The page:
Ekūposathikā Chapter, the Second

[11. Ekūposathikā1]

In the city, Bandhumatī,
there was a king2 named Bandhuma.3
On the day of the full moon, he
took on4 Full-Moon-Day observance.5 (1) [131]

At that time [I also lived] there;
I was a water-jug slave-girl.
Seeing the army, with the king,
I reflected in this way then: (2) [132]

The king himself, breaking his reign,
took on Full-Moon-Day observance.
Surely that karma’s bearing fruit:
the populace is delighted. (3) [133]

Having considered thoroughly
my bad rebirth and poverty,
after gladdening [my] mind, I
took on Full-Moon-Day observance. (4) [134]

Having observed the Full Moon Day
in the Buddha’s6 dispensation,
Due to that karma done very well,
I went to Tāvatiṃsa [then]. (5) [135]

There my well-made divine mansion
welled up an [entire] league in height,
appointed with fine gabled cells,
decorated with large couches. (6) [136]

A [whole] lakh of celestial nymphs
are always looking after me.
Having surpassed the other gods,
I outshine them all of the time. (7) [137]

I was fixed in the chief queen’s place
of sixty-four kings of the gods.
I was fixed in the chief queen’s place
of sixty-three wheel-turning kings. (8) [138]

Having a golden complexion,
I transmigrated through lifetimes.
Everywhere I am distinguished:
fruit of Full-Moon-Day observance. (9) [139]

Elephant and horse carriages,
and complete chariot riggings;
I obtain every one of those:
fruit of Full-Moon-Day observance. (10) [140]

Things made of gold, things of silver,
also things made out of crystal,
and likewise made of ruby too;
I obtain all of those [fine things]. (11) [141]

Silken garments and woolen ones,
clothes made of khoma and cotton,
and [other] very costly clothes;
I obtain all of those [fine things]. (12) [142]

Food and drinks and solid foodstuffs,
and likewise clothing, beds and chairs;
I would obtain all those [items]:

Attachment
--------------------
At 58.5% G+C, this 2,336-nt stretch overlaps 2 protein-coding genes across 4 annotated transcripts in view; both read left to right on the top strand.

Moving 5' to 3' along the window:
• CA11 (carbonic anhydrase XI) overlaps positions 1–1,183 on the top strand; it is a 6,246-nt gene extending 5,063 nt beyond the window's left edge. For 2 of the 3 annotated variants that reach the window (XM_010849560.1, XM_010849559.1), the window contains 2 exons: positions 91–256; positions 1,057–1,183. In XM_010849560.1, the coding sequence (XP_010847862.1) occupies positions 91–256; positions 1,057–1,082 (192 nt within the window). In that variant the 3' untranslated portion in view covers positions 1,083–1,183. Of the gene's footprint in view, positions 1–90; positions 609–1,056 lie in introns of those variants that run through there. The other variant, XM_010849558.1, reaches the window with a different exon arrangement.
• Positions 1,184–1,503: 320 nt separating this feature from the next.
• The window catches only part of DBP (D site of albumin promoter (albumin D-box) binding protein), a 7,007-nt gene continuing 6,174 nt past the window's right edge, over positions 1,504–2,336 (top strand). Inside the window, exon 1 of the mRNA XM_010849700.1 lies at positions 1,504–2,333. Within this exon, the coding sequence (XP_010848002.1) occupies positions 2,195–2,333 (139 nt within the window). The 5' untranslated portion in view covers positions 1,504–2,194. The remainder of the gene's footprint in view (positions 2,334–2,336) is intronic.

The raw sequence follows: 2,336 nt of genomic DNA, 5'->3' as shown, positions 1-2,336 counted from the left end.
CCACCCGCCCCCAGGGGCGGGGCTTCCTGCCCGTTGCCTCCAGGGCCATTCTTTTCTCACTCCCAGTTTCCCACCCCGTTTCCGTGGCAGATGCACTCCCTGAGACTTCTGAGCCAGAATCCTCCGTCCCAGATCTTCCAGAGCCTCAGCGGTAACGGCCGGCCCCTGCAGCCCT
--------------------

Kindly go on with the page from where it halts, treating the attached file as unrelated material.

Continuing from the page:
fruit of Full-Moon-Day observance. (13) [143]

Superb scents as well as garlands,
[facial] powders and ointments too;
I would obtain all that [make-up]:
fruit of Full-Moon-Day observance. (14) [144]

Gabled cell-[adorned] palaces,
pavilions, storied mansions, caves;
I would obtain all those [dwellings]:
fruit of Full-Moon-Day observance. (15) [145]

[When] I was [but] seven years old,
I went forth into homelessness.
When the eighth month [thence] had arrived,
I attained [my] arahantship. (16) [146]

My defilements are [now] burnt up;
all [new] existence is destroyed.
All [my] defilements are destroyed;
now there will be no more rebirth. (17) [147]

In the ninety-one aeons since
I did that [good] karma back then,
I’ve come to know no bad rebirth:
fruit of Full-Moon-Day observance. (18) [148]

Being in Best Buddha’s presence
was a very good thing for me.
The three knowledges are attained;
[I have] done what the Buddha taught! (19) [149]

The four analytical modes,
and these eight deliverances,
six special knowledges mastered,
[I have] done what the Buddha taught! (20) [150]

Thus indeed Bhikkhunī Ekūposathikā spoke these verses.

The legend of Ekūposathikā Therī is finished.

  1. “One Full-Moon-Day Observance-er”. Uposatha is a technical term for the weekly “sabbath” rituals according to the lunar calendar. These rites — on the day of the new moon, the full moon, the waning moon and no moon — became ubiquitous in the early centuries of the Buddhist era (and these “sabbaths” were observed by non-Buddhist groups as well). Among Buddhists, monks and nuns would meet for chanting of the monastic discipline and other rites of the assembly (sanghakamma), and would preach to and perform rituals for laypeople, especially devout upāsakas (male) and upāsikās (female) who on that day would adopt three more stringent disciplinary precepts in addition to the usual five precepts, spending the day living as quasi-monastics. This is what King Bandhumā is here credited with establishing, and what the rebirth precursor of Ekūposathikā did as the foundation of her future arahantship.

  2. lit., “a kṣatriyan”.

  3. the wife of this king also planted the seeds for arahantship (as Ekapiṇḍadāyikā) in the time of Gotama Buddha. See above, Therī-apadāna v. [46].

  4. lit., “set up,” “arranged for” “produced” “was born in”. The verb (upapajjati) is used throughout Apadāna to mean “rebirth,” implying that taking on the Uposatha observance was considered a sort of new birth of the person who did it.

  5. lit., “he set up the [observance of] Uposatha.”

  6. lit., “Supreme Buddha’s”